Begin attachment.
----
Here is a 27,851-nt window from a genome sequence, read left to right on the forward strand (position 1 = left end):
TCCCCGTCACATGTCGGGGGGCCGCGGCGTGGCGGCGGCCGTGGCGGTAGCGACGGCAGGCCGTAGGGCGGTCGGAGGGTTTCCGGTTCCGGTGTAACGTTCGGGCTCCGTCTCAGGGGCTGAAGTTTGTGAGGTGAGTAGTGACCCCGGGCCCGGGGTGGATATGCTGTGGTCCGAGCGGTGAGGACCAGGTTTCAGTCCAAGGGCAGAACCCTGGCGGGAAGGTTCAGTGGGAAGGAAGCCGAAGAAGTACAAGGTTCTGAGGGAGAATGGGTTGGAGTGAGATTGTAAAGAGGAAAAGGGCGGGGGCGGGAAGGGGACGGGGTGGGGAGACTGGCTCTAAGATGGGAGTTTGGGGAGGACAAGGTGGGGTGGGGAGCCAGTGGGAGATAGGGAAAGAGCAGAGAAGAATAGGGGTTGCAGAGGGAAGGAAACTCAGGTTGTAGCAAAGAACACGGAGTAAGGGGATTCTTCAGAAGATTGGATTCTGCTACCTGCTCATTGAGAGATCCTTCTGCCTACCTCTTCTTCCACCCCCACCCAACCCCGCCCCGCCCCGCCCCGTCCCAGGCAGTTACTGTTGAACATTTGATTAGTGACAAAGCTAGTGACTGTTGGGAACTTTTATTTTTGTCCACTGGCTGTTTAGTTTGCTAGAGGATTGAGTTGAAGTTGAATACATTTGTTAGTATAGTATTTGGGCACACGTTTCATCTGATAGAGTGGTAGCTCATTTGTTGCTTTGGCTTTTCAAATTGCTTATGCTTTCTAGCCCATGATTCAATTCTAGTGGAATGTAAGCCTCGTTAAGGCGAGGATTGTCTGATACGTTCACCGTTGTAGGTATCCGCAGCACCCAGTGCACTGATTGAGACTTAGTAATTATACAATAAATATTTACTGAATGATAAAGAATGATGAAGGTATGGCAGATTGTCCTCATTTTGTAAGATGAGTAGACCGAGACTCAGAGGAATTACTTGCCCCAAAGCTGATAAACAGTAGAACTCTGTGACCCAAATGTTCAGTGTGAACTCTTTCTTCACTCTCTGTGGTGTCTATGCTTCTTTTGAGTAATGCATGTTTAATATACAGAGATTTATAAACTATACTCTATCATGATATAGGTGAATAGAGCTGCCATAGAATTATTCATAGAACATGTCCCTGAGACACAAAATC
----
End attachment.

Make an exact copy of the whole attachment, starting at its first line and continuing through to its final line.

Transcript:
Here is a 27,851-nt window from a genome sequence, read left to right on the forward strand (position 1 = left end):
TCCCCGTCACATGTCGGGGGGCCGCGGCGTGGCGGCGGCCGTGGCGGTAGCGACGGCAGGCCGTAGGGCGGTCGGAGGGTTTCCGGTTCCGGTGTAACGTTCGGGCTCCGTCTCAGGGGCTGAAGTTTGTGAGGTGAGTAGTGACCCCGGGCCCGGGGTGGATATGCTGTGGTCCGAGCGGTGAGGACCAGGTTTCAGTCCAAGGGCAGAACCCTGGCGGGAAGGTTCAGTGGGAAGGAAGCCGAAGAAGTACAAGGTTCTGAGGGAGAATGGGTTGGAGTGAGATTGTAAAGAGGAAAAGGGCGGGGGCGGGAAGGGGACGGGGTGGGGAGACTGGCTCTAAGATGGGAGTTTGGGGAGGACAAGGTGGGGTGGGGAGCCAGTGGGAGATAGGGAAAGAGCAGAGAAGAATAGGGGTTGCAGAGGGAAGGAAACTCAGGTTGTAGCAAAGAACACGGAGTAAGGGGATTCTTCAGAAGATTGGATTCTGCTACCTGCTCATTGAGAGATCCTTCTGCCTACCTCTTCTTCCACCCCCACCCAACCCCGCCCCGCCCCGCCCCGTCCCAGGCAGTTACTGTTGAACATTTGATTAGTGACAAAGCTAGTGACTGTTGGGAACTTTTATTTTTGTCCACTGGCTGTTTAGTTTGCTAGAGGATTGAGTTGAAGTTGAATACATTTGTTAGTATAGTATTTGGGCACACGTTTCATCTGATAGAGTGGTAGCTCATTTGTTGCTTTGGCTTTTCAAATTGCTTATGCTTTCTAGCCCATGATTCAATTCTAGTGGAATGTAAGCCTCGTTAAGGCGAGGATTGTCTGATACGTTCACCGTTGTAGGTATCCGCAGCACCCAGTGCACTGATTGAGACTTAGTAATTATACAATAAATATTTACTGAATGATAAAGAATGATGAAGGTATGGCAGATTGTCCTCATTTTGTAAGATGAGTAGACCGAGACTCAGAGGAATTACTTGCCCCAAAGCTGATAAACAGTAGAACTCTGTGACCCAAATGTTCAGTGTGAACTCTTTCTTCACTCTCTGTGGTGTCTATGCTTCTTTTGAGTAATGCATGTTTAATATACAGAGATTTATAAACTATACTCTATCATGATATAGGTGAATAGAGCTGCCATAGAATTATTCATAGAACATGTCCCTGAGACACAAAATC